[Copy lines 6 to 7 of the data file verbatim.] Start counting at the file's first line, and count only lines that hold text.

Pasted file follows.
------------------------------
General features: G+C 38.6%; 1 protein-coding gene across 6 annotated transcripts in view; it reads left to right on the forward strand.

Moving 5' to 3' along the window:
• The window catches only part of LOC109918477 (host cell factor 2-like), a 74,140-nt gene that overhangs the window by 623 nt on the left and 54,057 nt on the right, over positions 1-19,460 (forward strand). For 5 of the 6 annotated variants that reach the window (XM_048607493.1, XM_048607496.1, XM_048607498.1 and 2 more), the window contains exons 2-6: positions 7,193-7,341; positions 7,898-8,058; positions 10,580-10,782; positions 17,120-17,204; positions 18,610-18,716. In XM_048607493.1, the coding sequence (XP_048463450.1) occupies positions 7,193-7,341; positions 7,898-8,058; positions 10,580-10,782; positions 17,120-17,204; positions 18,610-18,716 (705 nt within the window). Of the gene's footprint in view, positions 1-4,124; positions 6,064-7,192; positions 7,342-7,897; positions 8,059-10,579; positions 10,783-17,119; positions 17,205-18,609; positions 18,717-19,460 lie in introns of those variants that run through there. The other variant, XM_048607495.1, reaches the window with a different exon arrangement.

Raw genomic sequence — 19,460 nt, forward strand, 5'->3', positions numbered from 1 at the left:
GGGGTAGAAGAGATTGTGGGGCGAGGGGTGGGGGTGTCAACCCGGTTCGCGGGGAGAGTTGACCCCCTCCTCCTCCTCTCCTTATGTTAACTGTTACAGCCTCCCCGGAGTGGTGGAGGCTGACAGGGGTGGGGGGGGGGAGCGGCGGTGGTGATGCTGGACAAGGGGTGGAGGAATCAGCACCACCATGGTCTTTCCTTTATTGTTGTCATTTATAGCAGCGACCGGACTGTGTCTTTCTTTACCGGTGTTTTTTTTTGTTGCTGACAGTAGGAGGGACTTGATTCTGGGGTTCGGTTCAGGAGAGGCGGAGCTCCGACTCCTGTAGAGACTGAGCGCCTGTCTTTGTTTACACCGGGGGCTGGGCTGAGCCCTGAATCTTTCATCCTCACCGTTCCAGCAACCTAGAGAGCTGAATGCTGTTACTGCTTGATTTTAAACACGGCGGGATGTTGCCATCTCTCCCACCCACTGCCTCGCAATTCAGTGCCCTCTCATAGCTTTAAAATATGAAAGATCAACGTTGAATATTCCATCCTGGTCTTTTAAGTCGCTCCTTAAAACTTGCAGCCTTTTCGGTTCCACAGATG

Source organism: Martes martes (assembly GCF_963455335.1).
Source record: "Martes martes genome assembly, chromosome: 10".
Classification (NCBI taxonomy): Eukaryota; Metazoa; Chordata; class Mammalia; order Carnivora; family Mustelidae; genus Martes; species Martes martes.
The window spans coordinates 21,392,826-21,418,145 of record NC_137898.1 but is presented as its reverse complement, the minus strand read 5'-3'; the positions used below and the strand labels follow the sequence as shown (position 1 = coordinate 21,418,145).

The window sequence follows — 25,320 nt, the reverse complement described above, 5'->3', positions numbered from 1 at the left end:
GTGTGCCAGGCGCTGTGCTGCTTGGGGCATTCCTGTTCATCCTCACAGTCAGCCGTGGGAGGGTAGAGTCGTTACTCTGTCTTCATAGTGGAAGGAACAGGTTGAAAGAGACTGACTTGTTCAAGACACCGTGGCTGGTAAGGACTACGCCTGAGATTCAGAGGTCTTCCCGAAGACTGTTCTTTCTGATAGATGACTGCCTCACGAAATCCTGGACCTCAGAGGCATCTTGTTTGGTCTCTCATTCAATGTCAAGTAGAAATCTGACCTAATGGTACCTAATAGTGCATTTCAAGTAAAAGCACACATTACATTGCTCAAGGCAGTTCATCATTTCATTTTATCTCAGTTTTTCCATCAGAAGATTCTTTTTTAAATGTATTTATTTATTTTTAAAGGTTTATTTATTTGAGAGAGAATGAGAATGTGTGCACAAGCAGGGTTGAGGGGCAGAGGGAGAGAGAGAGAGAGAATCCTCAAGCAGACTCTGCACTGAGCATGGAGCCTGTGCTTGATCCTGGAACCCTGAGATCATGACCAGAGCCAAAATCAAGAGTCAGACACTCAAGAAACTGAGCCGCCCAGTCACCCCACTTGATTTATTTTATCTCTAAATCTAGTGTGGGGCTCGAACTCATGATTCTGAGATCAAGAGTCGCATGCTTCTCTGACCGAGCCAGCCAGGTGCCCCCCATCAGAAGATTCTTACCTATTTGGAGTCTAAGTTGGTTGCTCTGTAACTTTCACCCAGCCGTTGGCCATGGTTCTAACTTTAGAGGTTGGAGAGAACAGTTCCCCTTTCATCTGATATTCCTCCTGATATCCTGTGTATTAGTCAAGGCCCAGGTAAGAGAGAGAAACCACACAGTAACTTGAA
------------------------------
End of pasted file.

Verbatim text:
Source organism: Martes martes (assembly GCF_963455335.1).
Source record: "Martes martes genome assembly, chromosome: 10".